Has it really been a year? It doesn’t seem possible that time has kept moving all along. But somehow, the sun has come up every day since you’ve been gone and 365 days have gone by.
The day you died, Aunt Alisa called me early in the morning to tell me to hurry and come to the hospice center where you were. I don’t remember getting dressed, I don’t remember getting ready at all. But somehow I did and I got into the car – your car – and I called Jeanette and asked her to go over to the house so that Jeff would have help when the girls woke up. It was raining and I remember thinking that was appropriate.
There were a lot of people that came, but I’m not sure I could name everyone. At one point, I had to take off your wedding ring because your fingers were swollen.
And then you were gone.
It felt like life couldn’t move forward. But somehow, without my approval, it did.
We sold the dining room table. At first, I wanted to keep the house exactly the way it was when you were here, but then I realized that you didn’t keep the house the way it was. Furniture changed, bathrooms were remodeled. You liked taking on new projects, so I figured you’d be happy with us making the dining room into a play room. It looks great, too. We bought some storage from Ikea and the girls got a little kitchen for Christmas and it looks like one giant pink room. It’s nice for them to have their own little space.
Macy still asks about you. It breaks my heart to explain to her, over and over again, that no, you aren’t coming back. That yes, you will be in heaven forever. To her, it doesn’t seem fair that one day you were here and now you are not. I can’t say that I blame her.
Selah looks less like a baby and more like a big girl. She likes to do whatever Macy is doing. She still sleeps with that blanket that Mamma made – the one you found right after we came back to Houston. And she loves dad. I wish you could see her face when he comes in from work. They sit up in his chair and read book after book. She’s a spoiled little girl.
And I’m pregnant. I know, I know – you told me not to have any more kids because you couldn’t find any more matching Christmas stockings, but I google’d the stockings and found one that is very, very close. And I took a trip to Hobby Lobby to find one of those matching stocking holders too. It’s also not quite perfect, but close enough. I had flashbacks of last year when we stood in the Christmas aisle trying to find a stocking holder for Selah’s stocking. It’s like that for me a lot. Remembering you in different places, imagining what you would think of something. Asking you questions in my head.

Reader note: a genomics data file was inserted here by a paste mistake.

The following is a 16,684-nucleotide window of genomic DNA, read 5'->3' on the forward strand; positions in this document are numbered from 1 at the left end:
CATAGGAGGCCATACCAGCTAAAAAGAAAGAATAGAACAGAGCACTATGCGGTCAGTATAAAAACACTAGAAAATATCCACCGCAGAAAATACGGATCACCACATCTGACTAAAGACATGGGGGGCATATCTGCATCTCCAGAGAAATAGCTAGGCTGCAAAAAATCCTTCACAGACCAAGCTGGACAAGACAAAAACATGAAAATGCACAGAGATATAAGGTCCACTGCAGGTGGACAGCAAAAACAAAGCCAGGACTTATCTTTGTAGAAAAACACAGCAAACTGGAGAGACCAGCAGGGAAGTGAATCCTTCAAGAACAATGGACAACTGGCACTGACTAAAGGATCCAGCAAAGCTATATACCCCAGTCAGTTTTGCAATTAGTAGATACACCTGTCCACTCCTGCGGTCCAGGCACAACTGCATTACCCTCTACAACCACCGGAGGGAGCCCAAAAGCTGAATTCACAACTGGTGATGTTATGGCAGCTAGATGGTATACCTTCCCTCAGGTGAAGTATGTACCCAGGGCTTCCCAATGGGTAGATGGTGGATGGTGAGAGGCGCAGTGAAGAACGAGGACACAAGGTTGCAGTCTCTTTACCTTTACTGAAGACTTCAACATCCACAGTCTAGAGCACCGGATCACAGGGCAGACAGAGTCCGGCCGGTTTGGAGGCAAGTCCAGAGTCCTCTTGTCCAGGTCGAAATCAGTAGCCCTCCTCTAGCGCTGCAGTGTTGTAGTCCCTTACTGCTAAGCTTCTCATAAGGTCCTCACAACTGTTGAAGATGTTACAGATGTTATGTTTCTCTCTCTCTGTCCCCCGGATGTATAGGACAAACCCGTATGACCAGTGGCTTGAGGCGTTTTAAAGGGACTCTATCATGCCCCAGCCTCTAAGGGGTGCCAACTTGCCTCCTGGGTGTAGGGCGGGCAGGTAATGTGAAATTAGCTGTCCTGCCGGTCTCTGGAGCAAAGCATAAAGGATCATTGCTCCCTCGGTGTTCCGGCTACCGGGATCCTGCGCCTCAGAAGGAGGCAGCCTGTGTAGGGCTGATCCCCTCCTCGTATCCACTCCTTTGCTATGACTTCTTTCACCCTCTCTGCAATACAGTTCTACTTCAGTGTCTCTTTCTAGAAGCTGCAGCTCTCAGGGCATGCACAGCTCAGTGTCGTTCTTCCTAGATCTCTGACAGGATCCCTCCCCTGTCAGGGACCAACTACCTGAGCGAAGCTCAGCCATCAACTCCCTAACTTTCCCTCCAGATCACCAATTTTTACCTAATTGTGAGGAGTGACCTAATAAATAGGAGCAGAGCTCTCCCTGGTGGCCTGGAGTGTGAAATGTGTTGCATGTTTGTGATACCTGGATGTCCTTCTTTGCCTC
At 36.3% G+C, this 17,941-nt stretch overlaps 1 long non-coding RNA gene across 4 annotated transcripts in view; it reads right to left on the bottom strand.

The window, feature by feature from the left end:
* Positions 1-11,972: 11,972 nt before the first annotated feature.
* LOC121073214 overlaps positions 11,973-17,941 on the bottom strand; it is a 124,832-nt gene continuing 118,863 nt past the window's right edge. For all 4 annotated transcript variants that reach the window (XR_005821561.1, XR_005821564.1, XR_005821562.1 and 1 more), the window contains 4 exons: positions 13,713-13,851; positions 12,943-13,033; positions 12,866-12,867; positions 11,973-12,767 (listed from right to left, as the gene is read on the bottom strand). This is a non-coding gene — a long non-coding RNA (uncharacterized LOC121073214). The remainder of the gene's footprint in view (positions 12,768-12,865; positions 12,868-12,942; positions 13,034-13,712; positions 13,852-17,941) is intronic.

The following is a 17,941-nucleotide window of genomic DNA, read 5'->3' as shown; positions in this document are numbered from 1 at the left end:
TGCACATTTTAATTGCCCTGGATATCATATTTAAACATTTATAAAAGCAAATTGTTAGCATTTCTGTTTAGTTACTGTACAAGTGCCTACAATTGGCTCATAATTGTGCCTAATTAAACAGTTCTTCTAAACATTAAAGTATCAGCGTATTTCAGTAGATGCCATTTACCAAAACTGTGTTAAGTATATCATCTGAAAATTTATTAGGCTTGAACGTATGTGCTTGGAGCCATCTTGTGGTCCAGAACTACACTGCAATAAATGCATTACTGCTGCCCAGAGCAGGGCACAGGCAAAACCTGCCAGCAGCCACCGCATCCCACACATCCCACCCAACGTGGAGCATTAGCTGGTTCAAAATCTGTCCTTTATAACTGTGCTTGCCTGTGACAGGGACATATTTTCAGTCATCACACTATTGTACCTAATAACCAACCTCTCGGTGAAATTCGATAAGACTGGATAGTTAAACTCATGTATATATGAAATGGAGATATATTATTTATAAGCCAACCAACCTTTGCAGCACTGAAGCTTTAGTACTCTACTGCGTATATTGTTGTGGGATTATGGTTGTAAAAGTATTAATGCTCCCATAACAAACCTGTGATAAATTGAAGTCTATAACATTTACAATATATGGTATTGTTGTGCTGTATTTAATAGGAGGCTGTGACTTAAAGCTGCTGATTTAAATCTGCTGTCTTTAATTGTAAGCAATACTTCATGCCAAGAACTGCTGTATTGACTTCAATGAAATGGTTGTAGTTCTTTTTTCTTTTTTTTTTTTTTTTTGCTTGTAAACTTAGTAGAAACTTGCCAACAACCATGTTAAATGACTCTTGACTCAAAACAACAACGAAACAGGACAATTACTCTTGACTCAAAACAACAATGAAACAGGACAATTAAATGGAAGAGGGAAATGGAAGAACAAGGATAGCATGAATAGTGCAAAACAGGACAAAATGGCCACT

So, the baby. It’s a girl. I know you’d be thrilled. More pink, more dresses. I always thought it was so special the way you had two sisters and now my girls will too. I know there will be drama. And more drama. But I hope they will be best friends. And take care of each other. And stay with other in the hospital when they are sick, like you and your sisters did for each other.
And then, there are some things that haven’t changed. I still buy the same brand of paper towels that you did and the same kind of hand soap. I cook some of the same meals that you did, but I don’t think they taste quite as good. But the girls like them – especially the roast and chicken spaghetti.
I miss asking you questions. I’ve come up with a thousand that I’m not sure I’ll ever get the answer to. Where is your sewing stuff? What month did you and dad get engaged? If I forgot to lay the steaks out this morning, do you think they’ll still thaw by dinner? Where did we store Selah’s baby clothes? I know that none of these are very important, but I miss asking them anyway.
It’s hard to believe its been a year. But it reminds me to be thankful for the other 28 that I did have with you.
I love you, Mom.